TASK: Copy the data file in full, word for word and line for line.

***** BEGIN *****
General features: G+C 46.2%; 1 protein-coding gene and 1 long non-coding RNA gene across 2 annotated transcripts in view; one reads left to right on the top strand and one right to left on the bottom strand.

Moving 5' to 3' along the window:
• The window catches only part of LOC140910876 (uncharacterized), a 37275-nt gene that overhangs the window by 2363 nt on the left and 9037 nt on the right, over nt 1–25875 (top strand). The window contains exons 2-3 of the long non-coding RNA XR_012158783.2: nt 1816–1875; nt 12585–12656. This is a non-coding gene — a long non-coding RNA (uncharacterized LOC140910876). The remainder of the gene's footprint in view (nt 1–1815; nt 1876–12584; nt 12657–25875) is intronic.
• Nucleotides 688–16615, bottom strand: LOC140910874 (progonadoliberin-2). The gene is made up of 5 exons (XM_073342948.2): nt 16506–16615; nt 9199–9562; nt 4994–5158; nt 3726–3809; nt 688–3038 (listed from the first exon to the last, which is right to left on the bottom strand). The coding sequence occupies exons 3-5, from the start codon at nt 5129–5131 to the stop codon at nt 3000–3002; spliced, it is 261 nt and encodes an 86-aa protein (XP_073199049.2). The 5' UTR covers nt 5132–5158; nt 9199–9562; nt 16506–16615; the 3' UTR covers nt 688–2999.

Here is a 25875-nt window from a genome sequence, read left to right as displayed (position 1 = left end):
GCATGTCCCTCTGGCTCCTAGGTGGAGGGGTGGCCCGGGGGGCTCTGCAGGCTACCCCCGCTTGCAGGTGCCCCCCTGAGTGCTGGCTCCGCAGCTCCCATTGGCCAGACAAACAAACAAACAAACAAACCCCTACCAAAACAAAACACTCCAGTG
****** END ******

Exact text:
General features: G+C 46.2%; 1 protein-coding gene and 1 long non-coding RNA gene across 2 annotated transcripts in view; one reads left to right on the top strand and one right to left on the bottom strand.

Moving 5' to 3' along the window:
• The window catches only part of LOC140910876 (uncharacterized), a 37275-nt gene that overhangs the window by 2363 nt on the left and 9037 nt on the right, over nt 1–25875 (top strand). The window contains exons 2-3 of the long non-coding RNA XR_012158783.2: nt 1816–1875; nt 12585–12656. This is a non-coding gene — a long non-coding RNA (uncharacterized LOC140910876). The remainder of the gene's footprint in view (nt 1–1815; nt 1876–12584; nt 12657–25875) is intronic.
• Nucleotides 688–16615, bottom strand: LOC140910874 (progonadoliberin-2). The gene is made up of 5 exons (XM_073342948.2): nt 16506–16615; nt 9199–9562; nt 4994–5158; nt 3726–3809; nt 688–3038 (listed from the first exon to the last, which is right to left on the bottom strand). The coding sequence occupies exons 3-5, from the start codon at nt 5129–5131 to the stop codon at nt 3000–3002; spliced, it is 261 nt and encodes an 86-aa protein (XP_073199049.2). The 5' UTR covers nt 5132–5158; nt 9199–9562; nt 16506–16615; the 3' UTR covers nt 688–2999.

Here is a 25875-nt window from a genome sequence, read left to right as displayed (position 1 = left end):
GCATGTCCCTCTGGCTCCTAGGTGGAGGGGTGGCCCGGGGGGCTCTGCAGGCTACCCCCGCTTGCAGGTGCCCCCCTGAGTGCTGGCTCCGCAGCTCCCATTGGCCAGACAAACAAACAAACAAACAAACCCCTACCAAAACAAAACACTCCAGTG